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CHALLENGES OF SPARE PARTS IMPORTERS AND TRADERS AT THE PORT UNEARTHED

CHALLENGES OF SPARE PARTS IMPORTERS AND TRADERS AT THE PORT UNEARTHED

  • Category: General
  • Date 20-10-2023

Spare parts traders and importers play a vital role in every economy’s development. However, their work receives a fair share of challenges particularly when it comes to retrieving goods from the port.

On the Ghana Nie segment of the Fontomfrom morning show on Kantanka TV featured, Clement Boateng, Vice President of Ghana Union of Traders Association (GUTA) and Mark Adarkwah, Agent- MAC ARTHUR LTD(Tema Port) to discuss the challenges of spare parts importers and traders at port.

Clement Boateng noted that, GUTA is made up of sector associations from almost every region in Ghana. He further stated that they are the mouthpiece of the trading communities and also see to the day-to-day trading of spare parts , he also said they work hand in hand with the government. In a nutshell, GUTA seeks the welfare of Ghanaian spare part importers and traders.

"In 2019, duties been paid were too high so we pleaded with the government to cut down the duty rate in order for consumers to be comfortable. The government made us understand that is an organization called ECOWAS COMMON EXTERNAL TARIFF who made sure that duties paid for imported goods by countries under ECOWAS should be the same. Since it was a common act among African countries, the government introduce what is called a BENCHMARK VALUE meaning the government would pay up to 30% of duties on imported goods."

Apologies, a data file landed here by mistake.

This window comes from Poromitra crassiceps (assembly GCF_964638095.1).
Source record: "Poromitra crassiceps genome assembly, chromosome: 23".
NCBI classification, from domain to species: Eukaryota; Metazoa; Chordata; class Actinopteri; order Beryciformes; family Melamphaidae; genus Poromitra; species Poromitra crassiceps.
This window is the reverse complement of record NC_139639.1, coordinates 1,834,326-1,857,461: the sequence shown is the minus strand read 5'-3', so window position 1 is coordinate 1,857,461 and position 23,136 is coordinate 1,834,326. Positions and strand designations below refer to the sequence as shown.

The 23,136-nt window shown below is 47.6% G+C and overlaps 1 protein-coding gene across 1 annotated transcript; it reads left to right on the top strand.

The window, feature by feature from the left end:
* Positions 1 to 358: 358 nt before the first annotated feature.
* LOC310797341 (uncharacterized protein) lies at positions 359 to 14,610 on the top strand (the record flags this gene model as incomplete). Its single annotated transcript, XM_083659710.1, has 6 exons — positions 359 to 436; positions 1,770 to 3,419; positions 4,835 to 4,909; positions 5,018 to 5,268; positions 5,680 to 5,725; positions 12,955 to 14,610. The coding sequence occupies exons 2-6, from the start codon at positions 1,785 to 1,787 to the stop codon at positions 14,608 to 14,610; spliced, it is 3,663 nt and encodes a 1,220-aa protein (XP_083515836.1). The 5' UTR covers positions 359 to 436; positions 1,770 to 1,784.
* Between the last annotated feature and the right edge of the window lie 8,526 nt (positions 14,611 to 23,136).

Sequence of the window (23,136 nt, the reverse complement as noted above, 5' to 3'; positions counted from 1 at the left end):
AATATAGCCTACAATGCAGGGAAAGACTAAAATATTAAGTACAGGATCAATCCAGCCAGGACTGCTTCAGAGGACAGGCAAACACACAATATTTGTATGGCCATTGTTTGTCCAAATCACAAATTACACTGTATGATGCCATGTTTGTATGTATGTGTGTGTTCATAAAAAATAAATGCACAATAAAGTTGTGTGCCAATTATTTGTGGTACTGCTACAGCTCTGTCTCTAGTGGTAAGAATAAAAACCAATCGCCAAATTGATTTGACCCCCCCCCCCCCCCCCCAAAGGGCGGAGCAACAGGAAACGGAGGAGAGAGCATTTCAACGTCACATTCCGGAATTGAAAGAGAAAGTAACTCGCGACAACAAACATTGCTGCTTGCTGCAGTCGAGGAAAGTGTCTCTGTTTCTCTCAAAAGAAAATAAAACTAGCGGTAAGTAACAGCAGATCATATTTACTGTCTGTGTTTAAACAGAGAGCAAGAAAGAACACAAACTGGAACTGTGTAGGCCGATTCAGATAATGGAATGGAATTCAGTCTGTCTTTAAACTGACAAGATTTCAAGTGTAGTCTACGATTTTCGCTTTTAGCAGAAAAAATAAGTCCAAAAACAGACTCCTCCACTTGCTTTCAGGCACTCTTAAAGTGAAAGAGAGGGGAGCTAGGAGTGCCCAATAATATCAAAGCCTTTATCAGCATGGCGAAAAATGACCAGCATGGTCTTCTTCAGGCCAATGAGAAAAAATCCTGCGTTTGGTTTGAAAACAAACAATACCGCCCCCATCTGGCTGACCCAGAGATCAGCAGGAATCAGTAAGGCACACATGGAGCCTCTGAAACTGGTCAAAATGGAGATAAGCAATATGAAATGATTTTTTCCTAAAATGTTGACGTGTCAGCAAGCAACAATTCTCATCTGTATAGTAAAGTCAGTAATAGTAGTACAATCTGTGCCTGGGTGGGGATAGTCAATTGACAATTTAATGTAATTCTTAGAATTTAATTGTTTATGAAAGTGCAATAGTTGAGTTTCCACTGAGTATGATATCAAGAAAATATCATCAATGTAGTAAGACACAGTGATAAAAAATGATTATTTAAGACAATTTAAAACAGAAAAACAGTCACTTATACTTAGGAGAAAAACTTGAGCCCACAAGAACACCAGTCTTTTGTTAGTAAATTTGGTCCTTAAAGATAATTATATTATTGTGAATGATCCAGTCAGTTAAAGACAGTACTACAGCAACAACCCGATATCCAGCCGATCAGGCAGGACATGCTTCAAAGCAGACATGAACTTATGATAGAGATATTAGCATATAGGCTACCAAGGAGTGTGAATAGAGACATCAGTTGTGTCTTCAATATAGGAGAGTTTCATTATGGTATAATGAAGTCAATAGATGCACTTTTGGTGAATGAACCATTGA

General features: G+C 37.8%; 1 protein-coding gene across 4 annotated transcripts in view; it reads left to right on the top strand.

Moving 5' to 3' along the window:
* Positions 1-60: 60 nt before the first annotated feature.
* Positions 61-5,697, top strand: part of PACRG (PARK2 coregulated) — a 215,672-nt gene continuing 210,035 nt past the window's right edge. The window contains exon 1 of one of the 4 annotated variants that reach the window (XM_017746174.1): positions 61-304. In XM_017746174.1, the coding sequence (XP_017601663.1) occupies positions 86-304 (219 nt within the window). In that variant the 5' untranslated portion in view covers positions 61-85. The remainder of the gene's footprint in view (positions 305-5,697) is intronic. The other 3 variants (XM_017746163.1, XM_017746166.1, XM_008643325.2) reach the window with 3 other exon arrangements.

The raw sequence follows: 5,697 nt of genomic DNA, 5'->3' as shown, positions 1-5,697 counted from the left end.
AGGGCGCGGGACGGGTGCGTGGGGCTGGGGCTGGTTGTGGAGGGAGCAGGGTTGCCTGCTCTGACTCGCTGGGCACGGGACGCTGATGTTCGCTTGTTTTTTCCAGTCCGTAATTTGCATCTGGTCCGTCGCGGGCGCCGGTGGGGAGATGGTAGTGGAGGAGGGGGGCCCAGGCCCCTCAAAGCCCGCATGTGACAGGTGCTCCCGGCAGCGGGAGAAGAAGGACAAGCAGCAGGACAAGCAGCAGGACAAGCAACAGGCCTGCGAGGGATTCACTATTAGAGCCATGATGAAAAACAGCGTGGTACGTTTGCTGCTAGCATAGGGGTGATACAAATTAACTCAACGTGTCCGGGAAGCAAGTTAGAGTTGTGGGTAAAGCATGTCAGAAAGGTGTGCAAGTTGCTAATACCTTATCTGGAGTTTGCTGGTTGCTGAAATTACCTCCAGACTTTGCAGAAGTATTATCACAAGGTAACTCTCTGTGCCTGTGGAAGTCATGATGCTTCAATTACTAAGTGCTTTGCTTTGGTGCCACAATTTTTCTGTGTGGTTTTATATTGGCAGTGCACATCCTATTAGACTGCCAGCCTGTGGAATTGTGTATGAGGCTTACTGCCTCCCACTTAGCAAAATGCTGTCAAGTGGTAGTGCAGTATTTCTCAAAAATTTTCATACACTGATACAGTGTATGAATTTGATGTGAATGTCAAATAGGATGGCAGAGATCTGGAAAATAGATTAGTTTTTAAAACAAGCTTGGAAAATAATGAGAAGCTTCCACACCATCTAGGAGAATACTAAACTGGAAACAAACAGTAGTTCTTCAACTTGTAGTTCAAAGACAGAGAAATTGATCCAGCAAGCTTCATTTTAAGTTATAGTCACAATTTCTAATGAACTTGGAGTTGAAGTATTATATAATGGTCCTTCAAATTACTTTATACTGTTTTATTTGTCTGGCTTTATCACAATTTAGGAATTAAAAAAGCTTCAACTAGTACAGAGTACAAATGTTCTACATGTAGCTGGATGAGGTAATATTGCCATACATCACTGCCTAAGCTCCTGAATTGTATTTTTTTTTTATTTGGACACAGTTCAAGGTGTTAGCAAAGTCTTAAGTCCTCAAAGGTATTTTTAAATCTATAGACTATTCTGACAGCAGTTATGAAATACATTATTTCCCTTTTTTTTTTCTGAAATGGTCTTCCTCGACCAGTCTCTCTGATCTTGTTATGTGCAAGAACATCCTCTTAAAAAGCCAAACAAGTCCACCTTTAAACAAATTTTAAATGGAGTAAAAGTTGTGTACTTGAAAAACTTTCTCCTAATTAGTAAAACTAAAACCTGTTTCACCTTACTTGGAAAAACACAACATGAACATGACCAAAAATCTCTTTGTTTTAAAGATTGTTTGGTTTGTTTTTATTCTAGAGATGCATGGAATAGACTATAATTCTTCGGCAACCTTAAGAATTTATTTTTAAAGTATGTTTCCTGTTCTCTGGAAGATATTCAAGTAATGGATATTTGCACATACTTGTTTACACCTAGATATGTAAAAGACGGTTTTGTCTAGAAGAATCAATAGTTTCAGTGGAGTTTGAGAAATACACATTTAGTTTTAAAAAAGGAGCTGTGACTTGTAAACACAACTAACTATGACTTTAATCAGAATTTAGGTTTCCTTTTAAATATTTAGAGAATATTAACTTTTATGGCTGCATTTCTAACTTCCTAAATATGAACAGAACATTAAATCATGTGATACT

"Instability with our cedi has increasingly made duty paying unbearable. Every week has a different rate to pay. Our activities with government has been curbing this issue. The government do not consider any suggestion from us but if they were to be considered, it would have yielded positive results and make prices stable"

Later in the discussion, Mark Adarkwah explained that expenses paid externally are different from what you will have to pay at the port. He added that the government had no say in the external duties paid by importers.

"At first, other African countries such as Burkina Faso, Mali and Niger imported their goods through the Tema Harbour but the cost of doing business in Ghana is too high" Clement Boateng indicated

They ended the discussion by pleading with the government to do something about the cost of doing business with regards to their industry.

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